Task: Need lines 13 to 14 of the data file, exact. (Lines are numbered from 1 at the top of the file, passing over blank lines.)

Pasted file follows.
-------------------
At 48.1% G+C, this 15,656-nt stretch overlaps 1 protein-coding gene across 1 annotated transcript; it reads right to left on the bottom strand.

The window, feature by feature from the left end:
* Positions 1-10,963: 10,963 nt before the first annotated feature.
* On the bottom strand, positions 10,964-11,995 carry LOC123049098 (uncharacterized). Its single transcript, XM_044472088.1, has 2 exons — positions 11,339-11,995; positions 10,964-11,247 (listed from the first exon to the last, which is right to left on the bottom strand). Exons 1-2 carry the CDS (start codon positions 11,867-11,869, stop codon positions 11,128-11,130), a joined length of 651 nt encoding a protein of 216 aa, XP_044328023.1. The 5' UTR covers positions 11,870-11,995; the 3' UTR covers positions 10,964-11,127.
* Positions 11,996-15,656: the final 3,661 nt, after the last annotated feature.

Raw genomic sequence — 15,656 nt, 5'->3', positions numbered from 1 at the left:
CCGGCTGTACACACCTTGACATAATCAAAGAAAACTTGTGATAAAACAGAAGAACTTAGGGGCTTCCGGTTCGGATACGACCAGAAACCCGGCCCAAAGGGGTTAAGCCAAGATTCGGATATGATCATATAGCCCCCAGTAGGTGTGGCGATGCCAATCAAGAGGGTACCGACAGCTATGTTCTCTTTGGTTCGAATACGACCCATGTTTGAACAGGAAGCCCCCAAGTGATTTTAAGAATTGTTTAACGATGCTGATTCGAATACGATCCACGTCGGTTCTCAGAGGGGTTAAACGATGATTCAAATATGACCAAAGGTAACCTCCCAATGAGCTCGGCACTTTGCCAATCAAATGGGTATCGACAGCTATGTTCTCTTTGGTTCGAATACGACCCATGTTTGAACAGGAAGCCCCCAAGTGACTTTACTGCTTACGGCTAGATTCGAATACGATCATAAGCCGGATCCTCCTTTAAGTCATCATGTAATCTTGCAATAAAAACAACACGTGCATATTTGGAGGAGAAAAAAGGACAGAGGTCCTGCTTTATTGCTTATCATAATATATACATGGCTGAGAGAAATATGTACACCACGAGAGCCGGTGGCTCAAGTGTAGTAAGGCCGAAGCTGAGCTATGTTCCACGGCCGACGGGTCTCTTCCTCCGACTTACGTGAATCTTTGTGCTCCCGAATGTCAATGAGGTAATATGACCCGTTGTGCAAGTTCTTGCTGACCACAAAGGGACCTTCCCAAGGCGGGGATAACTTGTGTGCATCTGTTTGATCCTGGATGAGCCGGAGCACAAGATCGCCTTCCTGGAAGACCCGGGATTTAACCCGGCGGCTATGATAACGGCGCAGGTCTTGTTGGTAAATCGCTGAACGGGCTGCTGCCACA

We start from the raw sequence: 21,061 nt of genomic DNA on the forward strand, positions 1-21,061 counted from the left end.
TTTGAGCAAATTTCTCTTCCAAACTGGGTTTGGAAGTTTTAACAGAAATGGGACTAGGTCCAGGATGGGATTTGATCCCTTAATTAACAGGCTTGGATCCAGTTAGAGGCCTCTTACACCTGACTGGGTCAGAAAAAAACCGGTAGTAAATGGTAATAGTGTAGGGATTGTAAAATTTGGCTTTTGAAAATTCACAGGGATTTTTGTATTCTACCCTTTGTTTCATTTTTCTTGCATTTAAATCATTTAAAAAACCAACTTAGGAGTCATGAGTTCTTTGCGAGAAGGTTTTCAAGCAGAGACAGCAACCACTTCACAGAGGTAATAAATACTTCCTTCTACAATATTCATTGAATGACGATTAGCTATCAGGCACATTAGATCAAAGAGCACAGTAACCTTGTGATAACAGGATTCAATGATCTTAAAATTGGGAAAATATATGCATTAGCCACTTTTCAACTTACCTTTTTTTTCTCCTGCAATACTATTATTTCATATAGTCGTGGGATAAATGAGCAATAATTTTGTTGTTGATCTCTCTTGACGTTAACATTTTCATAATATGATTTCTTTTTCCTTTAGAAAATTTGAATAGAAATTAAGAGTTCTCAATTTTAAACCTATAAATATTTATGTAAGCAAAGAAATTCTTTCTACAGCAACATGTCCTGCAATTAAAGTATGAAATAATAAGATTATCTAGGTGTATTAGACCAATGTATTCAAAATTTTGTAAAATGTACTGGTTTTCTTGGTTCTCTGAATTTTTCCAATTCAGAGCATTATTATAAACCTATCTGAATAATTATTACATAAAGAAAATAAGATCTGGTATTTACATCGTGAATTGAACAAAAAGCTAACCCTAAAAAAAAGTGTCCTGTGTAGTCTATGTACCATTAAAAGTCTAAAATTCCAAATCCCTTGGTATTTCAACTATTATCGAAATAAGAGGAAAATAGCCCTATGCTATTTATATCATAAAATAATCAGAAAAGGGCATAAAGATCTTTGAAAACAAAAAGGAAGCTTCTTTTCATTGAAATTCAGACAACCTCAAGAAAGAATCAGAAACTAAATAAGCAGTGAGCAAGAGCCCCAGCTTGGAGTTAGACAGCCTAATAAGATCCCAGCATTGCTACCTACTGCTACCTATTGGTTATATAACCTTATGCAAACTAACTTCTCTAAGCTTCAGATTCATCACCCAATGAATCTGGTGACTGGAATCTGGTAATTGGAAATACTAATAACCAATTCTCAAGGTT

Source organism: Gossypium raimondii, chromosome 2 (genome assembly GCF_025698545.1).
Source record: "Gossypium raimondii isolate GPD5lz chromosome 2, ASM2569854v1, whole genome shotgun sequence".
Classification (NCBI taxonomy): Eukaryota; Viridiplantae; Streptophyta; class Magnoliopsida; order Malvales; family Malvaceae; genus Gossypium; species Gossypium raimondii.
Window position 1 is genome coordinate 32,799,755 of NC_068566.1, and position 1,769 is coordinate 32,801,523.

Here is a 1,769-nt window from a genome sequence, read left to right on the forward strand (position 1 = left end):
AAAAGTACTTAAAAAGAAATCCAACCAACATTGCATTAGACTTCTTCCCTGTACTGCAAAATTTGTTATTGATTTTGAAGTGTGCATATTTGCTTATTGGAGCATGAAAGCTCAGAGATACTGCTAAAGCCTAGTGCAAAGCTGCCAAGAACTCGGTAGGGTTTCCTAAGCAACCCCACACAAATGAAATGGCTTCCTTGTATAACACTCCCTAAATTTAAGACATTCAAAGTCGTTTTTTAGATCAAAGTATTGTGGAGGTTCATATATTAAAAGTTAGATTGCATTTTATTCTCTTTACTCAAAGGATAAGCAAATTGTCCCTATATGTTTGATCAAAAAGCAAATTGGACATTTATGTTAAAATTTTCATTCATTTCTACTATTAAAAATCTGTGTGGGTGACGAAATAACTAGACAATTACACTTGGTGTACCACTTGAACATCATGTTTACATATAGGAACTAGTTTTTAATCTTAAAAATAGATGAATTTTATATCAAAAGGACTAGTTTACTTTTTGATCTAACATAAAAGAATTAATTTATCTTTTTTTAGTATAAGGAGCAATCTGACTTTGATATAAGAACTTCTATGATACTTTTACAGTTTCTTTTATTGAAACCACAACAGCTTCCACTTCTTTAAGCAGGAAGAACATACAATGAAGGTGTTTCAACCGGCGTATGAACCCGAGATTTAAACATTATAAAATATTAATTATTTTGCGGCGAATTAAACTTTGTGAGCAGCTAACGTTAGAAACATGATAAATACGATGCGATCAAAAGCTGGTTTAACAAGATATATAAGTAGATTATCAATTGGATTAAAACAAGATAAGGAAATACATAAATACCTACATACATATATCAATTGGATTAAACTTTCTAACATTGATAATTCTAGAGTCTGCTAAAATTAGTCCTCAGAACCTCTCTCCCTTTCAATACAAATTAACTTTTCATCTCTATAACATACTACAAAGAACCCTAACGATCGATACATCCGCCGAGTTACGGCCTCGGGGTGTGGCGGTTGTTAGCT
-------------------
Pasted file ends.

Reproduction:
Window position 1 is genome coordinate 32,799,755 of NC_068566.1, and position 1,769 is coordinate 32,801,523.

Here is a 1,769-nt window from a genome sequence, read left to right on the forward strand (position 1 = left end):